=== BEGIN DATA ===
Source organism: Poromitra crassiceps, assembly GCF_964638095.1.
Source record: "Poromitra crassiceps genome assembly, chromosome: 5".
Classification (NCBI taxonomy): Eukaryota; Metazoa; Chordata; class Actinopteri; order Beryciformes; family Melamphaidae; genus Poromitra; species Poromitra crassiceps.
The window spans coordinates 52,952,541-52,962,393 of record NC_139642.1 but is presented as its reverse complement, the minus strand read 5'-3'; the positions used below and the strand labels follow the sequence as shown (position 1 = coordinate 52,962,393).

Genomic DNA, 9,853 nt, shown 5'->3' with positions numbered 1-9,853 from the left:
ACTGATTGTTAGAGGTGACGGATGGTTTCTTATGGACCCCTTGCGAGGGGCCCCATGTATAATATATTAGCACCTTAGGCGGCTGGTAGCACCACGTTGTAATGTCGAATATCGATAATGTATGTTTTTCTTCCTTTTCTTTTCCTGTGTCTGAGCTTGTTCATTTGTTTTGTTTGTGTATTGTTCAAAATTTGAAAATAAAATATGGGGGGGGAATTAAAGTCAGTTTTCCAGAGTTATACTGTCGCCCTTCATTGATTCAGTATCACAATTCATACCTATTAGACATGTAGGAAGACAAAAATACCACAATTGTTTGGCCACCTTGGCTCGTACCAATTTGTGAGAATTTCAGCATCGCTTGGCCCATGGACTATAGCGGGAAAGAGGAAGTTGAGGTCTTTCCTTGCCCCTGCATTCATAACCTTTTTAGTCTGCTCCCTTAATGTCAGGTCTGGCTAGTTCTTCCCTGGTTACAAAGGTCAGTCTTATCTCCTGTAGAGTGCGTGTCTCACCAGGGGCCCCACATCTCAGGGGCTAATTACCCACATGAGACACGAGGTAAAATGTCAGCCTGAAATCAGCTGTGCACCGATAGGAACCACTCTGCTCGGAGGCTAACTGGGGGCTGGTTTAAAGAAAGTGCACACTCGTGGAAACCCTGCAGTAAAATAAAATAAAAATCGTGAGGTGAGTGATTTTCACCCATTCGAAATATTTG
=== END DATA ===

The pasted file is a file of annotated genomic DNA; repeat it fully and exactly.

Source organism: Poromitra crassiceps, assembly GCF_964638095.1.
Source record: "Poromitra crassiceps genome assembly, chromosome: 5".
Classification (NCBI taxonomy): Eukaryota; Metazoa; Chordata; class Actinopteri; order Beryciformes; family Melamphaidae; genus Poromitra; species Poromitra crassiceps.
The window spans coordinates 52,952,541-52,962,393 of record NC_139642.1 but is presented as its reverse complement, the minus strand read 5'-3'; the positions used below and the strand labels follow the sequence as shown (position 1 = coordinate 52,962,393).

Genomic DNA, 9,853 nt, shown 5'->3' with positions numbered 1-9,853 from the left:
ACTGATTGTTAGAGGTGACGGATGGTTTCTTATGGACCCCTTGCGAGGGGCCCCATGTATAATATATTAGCACCTTAGGCGGCTGGTAGCACCACGTTGTAATGTCGAATATCGATAATGTATGTTTTTCTTCCTTTTCTTTTCCTGTGTCTGAGCTTGTTCATTTGTTTTGTTTGTGTATTGTTCAAAATTTGAAAATAAAATATGGGGGGGGAATTAAAGTCAGTTTTCCAGAGTTATACTGTCGCCCTTCATTGATTCAGTATCACAATTCATACCTATTAGACATGTAGGAAGACAAAAATACCACAATTGTTTGGCCACCTTGGCTCGTACCAATTTGTGAGAATTTCAGCATCGCTTGGCCCATGGACTATAGCGGGAAAGAGGAAGTTGAGGTCTTTCCTTGCCCCTGCATTCATAACCTTTTTAGTCTGCTCCCTTAATGTCAGGTCTGGCTAGTTCTTCCCTGGTTACAAAGGTCAGTCTTATCTCCTGTAGAGTGCGTGTCTCACCAGGGGCCCCACATCTCAGGGGCTAATTACCCACATGAGACACGAGGTAAAATGTCAGCCTGAAATCAGCTGTGCACCGATAGGAACCACTCTGCTCGGAGGCTAACTGGGGGCTGGTTTAAAGAAAGTGCACACTCGTGGAAACCCTGCAGTAAAATAAAATAAAAATCGTGAGGTGAGTGATTTTCACCCATTCGAAATATTTG